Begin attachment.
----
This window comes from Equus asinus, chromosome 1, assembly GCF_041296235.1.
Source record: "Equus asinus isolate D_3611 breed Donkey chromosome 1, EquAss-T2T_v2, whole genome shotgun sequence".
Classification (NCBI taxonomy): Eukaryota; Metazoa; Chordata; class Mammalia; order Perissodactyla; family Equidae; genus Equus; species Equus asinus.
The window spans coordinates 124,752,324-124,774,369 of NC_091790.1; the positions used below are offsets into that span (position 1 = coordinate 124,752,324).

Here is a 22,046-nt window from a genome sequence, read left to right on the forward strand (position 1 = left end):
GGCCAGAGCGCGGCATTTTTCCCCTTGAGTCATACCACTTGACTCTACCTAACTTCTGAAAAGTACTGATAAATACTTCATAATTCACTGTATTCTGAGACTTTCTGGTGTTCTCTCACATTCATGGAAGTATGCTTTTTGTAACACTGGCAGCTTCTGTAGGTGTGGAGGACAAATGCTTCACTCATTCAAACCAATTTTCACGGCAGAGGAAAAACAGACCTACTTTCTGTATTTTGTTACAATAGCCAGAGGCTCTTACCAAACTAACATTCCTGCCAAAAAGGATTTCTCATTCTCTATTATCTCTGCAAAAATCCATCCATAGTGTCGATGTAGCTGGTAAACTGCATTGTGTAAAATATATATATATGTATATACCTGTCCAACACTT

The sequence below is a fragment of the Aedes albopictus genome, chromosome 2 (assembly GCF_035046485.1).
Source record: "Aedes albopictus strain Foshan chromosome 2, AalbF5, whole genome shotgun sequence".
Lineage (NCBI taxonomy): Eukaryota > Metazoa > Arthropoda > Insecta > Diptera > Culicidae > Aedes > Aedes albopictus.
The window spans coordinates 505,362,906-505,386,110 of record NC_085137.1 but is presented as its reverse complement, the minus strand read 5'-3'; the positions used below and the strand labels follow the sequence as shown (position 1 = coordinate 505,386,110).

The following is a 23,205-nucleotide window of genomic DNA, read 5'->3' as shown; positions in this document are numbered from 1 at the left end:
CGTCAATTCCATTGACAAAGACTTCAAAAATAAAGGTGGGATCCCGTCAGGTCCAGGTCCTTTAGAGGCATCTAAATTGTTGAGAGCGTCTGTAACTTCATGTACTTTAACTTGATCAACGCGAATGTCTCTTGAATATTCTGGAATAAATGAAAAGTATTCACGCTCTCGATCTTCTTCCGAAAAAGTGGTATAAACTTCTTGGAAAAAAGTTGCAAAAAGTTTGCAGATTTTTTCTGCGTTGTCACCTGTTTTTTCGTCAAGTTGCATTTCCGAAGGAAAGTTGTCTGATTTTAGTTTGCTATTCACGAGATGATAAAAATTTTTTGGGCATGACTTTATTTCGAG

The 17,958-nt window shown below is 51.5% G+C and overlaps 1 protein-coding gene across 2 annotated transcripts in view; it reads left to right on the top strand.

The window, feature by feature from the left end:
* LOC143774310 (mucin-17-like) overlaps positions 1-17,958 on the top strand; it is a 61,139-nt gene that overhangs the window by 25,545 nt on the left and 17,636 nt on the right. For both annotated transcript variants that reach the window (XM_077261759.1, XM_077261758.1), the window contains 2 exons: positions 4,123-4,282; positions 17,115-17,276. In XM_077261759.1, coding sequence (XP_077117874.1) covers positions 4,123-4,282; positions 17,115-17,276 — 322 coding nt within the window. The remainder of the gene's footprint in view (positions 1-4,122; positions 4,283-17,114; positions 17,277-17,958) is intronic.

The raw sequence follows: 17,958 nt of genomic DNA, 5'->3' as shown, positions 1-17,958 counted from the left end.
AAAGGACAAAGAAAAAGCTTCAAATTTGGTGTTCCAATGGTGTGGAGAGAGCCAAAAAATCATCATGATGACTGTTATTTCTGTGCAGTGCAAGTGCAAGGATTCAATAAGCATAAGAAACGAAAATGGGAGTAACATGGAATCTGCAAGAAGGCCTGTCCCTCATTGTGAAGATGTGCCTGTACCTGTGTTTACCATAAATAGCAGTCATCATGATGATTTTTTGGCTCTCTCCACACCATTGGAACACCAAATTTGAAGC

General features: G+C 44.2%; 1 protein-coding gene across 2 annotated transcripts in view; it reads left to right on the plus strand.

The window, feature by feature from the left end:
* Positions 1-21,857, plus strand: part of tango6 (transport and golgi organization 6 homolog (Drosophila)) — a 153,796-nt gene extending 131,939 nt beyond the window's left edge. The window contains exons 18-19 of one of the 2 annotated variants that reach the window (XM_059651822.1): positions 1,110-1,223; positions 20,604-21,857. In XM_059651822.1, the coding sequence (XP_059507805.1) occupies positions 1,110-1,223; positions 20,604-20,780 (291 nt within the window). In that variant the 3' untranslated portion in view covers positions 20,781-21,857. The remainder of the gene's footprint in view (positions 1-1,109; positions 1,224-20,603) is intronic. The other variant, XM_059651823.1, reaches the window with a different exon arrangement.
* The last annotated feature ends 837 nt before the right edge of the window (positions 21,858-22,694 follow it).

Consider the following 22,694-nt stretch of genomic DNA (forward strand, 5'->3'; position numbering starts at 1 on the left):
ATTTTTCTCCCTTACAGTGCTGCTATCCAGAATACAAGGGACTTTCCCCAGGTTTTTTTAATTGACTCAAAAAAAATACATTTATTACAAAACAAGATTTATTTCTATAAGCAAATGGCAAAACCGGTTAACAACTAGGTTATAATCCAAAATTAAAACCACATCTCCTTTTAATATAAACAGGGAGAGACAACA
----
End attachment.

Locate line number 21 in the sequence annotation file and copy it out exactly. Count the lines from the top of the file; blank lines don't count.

* The last annotated feature ends 837 nt before the right edge of the window (positions 21,858-22,694 follow it).